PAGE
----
John Harper, SNY.tv | Twitter |
The story wasn't going to go away, even if the two sides had wound up tabling negotiations until next off-season.
Because regardless of whether the Mets could make a case that it was good business to wait on Jacob deGrom's contract extension, Brodie Van Wagenen's player-first mantra was going to ring hollow if they didn't "pay the man, already," as Noah Syndergaard demanded on Sunday.
So if Syndergaard's commentary was the proof the organization needed to fully understand all of this, well, good for him.
And if it took the blitz of contract extensions around baseball this spring, most notably for Justin Verlander and Chris Sale, to put additional pressure on the Mets to lock up their own ace, well, now none of that matters.
The bottom line is Van Wagenen and ownership got a deal done with deGrom on a five-year, $137.5 million contract, as first reported by SNY's Andy Martino.
And just like that, the jokes stopped about the Mets being stuck on the tarmac for three hours en route to Syracuse, as all anyone is talking about is Opening Day in Washington, D.C. on Thursday, with deGrom on the mound opposite Max Scherzer.
In the Mets' clubhouse the vibe is bound to be different as well. Players may still not be thrilled about the circuitous route to D.C., via Sarasota and Syracuse, but they surely will have a little more bounce in their step for Tuesday's workout in the Carrier Dome.
DeGrom means that much to this team, on the mound and in the clubhouse as well. And while Syndergaard was the only player to speak up on the subject, you can bet he wasn't the only one asking privately when the heck was ownership going to do right by the guy who was the best pitcher in baseball last season.
Same goes for the fans. Negativity comes with the territory of rooting for this franchise, and if deGrom hadn't gotten a new deal the fan base would have been convinced he would become the modern-day Tom Seaver, maybe not traded in mid-career but walking away as a free agent in two years.
Now there is reason to believe deGrom will be a lifetime Met, as this contract extension takes him to age 35 and buys out three years of free agency, with a club option year for 2024 that could make the deal worth $170 million.
And while the former college shortstop got started relatively late in the big leagues, after Tommy John surgery as a minor-leaguer, there is still a chance he could make a run at the Hall of Fame.
Through 139 starts over five seasons, he has a 2.67 ERA, to go with a record of 55-41. By the old standard that prioritized wins, he'd have no shot, but as his own Cy Young season proved, greatness is now judged by more controllable factors, and if deGrom pitches at a high level for another five or six years, he would be in the conversation for Cooperstown.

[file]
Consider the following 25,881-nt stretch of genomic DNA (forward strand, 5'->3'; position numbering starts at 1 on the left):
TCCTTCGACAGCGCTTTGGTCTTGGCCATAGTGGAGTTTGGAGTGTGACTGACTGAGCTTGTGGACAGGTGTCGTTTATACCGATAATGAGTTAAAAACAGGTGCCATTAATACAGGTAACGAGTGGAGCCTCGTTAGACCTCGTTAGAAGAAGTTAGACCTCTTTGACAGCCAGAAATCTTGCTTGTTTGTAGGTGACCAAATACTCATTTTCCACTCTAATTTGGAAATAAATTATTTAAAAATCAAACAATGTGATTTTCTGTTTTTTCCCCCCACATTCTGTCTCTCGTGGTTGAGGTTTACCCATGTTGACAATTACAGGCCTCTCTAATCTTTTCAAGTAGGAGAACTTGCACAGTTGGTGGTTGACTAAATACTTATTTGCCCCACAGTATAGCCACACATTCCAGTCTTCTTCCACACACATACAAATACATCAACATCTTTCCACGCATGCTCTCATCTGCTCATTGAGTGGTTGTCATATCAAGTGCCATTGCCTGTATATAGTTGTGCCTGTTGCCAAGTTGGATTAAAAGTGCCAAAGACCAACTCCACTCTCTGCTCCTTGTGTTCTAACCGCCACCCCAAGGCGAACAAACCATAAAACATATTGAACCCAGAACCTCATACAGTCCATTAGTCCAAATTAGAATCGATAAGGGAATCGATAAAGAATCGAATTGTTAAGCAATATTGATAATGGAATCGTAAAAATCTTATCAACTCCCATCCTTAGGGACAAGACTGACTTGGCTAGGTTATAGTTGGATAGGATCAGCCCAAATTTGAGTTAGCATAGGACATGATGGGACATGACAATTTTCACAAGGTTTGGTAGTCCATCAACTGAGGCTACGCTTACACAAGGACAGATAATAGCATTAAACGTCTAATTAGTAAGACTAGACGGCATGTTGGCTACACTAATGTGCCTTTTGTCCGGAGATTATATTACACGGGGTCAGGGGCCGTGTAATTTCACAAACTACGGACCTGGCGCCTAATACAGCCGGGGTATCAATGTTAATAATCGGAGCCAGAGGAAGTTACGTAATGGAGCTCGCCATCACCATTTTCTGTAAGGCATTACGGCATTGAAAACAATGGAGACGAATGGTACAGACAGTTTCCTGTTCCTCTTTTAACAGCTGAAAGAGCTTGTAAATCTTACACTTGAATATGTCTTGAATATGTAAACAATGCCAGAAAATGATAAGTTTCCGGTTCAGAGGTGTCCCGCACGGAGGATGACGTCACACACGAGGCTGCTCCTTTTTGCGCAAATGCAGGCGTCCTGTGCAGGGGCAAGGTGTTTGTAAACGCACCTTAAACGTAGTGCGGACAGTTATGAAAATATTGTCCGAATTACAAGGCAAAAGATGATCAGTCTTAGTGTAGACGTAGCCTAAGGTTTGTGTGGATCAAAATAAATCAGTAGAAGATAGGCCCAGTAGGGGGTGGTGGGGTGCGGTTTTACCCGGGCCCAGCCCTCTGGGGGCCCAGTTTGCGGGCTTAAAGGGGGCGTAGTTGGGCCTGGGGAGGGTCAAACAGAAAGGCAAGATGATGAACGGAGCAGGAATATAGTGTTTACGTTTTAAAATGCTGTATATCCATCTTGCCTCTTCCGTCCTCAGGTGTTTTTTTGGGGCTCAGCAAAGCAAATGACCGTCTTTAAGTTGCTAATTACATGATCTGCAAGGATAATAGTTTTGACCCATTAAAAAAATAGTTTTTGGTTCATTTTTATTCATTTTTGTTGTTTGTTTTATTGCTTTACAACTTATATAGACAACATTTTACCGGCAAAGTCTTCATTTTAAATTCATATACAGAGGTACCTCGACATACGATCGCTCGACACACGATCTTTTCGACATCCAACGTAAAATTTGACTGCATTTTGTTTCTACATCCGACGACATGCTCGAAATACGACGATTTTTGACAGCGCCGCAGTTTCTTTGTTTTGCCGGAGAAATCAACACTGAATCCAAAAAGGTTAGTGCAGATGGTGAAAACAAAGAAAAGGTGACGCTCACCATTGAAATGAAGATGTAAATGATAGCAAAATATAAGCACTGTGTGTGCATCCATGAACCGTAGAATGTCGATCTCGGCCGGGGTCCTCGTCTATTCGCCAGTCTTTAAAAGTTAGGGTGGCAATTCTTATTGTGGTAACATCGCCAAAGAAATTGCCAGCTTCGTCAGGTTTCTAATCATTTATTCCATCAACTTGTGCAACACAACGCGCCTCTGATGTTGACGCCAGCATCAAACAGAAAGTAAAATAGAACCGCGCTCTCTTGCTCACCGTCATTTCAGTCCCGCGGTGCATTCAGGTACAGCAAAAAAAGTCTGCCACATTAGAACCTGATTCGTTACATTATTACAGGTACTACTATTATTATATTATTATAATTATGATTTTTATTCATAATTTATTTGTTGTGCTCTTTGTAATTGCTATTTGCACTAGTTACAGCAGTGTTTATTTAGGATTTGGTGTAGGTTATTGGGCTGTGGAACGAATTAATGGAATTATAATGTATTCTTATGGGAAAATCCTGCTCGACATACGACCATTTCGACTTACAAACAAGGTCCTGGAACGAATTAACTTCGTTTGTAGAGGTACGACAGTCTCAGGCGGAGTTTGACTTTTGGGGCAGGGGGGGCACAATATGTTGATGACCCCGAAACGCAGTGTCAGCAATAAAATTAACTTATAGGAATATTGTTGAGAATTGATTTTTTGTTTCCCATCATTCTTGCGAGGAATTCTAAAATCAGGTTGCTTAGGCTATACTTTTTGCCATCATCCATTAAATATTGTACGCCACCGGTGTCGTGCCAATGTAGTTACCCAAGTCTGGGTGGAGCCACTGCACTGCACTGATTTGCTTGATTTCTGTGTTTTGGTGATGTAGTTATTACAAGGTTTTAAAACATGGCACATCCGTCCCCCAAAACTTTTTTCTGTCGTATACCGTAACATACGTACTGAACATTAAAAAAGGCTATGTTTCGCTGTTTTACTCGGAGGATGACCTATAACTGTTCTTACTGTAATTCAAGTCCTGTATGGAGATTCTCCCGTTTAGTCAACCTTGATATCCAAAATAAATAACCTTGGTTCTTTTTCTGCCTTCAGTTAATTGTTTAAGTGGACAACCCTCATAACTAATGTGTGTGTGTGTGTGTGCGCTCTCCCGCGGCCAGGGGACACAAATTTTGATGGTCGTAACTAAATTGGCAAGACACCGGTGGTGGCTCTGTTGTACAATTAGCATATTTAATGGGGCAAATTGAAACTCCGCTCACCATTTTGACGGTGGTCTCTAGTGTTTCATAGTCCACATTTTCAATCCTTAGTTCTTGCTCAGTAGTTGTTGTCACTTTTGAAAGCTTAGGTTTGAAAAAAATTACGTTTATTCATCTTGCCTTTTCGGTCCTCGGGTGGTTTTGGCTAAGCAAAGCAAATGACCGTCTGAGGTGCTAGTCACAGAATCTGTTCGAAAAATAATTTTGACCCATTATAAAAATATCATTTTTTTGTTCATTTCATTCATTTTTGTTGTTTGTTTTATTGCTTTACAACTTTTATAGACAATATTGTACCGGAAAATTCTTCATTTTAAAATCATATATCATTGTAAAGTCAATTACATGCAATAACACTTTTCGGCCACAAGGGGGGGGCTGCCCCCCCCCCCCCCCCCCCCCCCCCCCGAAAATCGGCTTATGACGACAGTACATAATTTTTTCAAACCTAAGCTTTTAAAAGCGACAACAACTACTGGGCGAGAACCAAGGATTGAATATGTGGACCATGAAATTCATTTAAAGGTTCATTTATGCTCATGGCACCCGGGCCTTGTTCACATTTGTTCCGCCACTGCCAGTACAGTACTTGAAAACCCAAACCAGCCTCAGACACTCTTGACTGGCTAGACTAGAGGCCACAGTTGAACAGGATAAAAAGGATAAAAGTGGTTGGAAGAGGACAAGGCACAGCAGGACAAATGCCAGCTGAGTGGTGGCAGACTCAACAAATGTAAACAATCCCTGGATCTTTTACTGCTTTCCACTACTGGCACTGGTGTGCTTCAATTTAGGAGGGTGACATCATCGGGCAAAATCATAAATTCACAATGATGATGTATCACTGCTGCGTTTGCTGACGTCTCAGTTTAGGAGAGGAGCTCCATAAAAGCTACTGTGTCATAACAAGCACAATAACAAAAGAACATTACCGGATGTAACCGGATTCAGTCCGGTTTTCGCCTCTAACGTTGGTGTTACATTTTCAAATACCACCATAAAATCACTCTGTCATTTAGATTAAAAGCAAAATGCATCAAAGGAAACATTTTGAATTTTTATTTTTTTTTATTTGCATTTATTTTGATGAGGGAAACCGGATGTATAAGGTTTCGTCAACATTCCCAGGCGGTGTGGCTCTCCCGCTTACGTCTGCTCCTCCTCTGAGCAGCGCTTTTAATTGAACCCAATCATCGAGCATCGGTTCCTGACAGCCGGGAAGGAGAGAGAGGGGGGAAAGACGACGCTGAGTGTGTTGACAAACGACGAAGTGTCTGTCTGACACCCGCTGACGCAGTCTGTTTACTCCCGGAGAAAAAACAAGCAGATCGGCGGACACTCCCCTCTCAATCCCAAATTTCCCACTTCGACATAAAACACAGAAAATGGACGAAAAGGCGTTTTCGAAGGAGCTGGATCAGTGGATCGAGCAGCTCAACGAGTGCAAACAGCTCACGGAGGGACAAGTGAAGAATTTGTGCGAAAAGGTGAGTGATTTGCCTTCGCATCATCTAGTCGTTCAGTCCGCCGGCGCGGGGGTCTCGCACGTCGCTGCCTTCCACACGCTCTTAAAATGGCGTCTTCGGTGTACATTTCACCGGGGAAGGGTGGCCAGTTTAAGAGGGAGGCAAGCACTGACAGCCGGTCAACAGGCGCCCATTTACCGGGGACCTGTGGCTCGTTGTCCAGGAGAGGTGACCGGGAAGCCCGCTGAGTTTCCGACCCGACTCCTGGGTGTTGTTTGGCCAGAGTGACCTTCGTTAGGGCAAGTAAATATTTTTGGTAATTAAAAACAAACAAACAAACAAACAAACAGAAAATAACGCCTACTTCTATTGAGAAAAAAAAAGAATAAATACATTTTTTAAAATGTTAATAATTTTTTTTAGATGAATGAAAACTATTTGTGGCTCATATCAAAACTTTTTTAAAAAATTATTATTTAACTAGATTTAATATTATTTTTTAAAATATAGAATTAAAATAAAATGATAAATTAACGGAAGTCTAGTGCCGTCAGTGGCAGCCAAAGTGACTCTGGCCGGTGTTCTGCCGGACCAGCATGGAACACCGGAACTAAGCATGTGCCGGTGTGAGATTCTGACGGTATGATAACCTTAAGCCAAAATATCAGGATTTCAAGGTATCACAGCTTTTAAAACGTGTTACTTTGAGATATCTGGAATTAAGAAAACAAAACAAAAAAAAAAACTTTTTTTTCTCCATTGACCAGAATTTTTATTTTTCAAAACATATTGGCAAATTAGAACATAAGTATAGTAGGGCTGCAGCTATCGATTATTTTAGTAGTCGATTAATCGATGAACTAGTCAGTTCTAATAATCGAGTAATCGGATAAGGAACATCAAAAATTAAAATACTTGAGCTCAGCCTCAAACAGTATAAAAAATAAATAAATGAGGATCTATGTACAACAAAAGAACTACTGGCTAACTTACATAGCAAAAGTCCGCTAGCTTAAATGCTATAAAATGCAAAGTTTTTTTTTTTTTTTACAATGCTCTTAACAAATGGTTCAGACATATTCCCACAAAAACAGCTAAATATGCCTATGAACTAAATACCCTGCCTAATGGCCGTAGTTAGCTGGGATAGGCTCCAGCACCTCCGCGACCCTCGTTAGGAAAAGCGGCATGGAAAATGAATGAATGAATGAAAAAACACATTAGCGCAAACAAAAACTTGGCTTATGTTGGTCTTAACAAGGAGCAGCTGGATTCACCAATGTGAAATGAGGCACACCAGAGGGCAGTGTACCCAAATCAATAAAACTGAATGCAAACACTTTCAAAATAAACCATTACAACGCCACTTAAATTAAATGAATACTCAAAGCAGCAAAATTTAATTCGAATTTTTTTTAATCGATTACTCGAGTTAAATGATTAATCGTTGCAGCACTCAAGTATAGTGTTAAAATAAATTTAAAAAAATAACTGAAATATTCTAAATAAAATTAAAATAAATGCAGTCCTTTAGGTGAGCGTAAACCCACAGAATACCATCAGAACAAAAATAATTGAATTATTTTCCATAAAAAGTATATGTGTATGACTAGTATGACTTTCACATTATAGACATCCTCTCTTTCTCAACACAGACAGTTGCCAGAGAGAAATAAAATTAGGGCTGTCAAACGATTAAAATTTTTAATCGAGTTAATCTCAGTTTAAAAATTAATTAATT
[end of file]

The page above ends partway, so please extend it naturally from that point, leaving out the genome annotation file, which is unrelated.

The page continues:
That's not necessarily the reason you make this commitment if you're the Mets, but it's at least a peripheral consideration that helps justify the risk. Indeed, in so many ways this organization needs to rid itself of all that aforementioned negativity, and this is a start.
Van Wagenen seems to get that part of it. He's making a point of embracing Mets' history -- another sore spot with fans -- by hiring a high-profile former Met in Al Leiter to be part of the front office, and giving John Franco more than a ceremonial role in the organization as well.
It remains to be seen if the new GM's off-season moves pay off, but at the very least he has brought energy and fresh ideas to an organization that badly needed both.
Yet all of that would have taken a backseat, especially in the Mets' clubhouse, if he hadn't been able to convince ownership to get a deal done with deGrom. Indeed, all of his talk of establishing a players-first culture would have sounded phony if the former agent couldn't deliver on a deal for the guy on whose behalf he made those pay-me-or-trade-me threats just last July.
Obviously there's risk in doing the deal two years ahead of free agency, but the Mets also locked up deGrom up for an average of $27.5 million a year, which is a lot less than it would have cost them if they'd waited even one more year.
And, look, if they really want to assure a bright future, the Mets should be thinking about making sure Zack Wheeler doesn't walk after this season, as well as locking up Syndergaard and Michael Conforto to the types of team-friendly extensions that so many teams have gotten done this spring.
But for the moment at least, with deGrom's deal done, everyone can take a deep breath and get excited about baseball. For the Mets, that adds up to the rare day when they can feel like they're 1-0 before the season starts.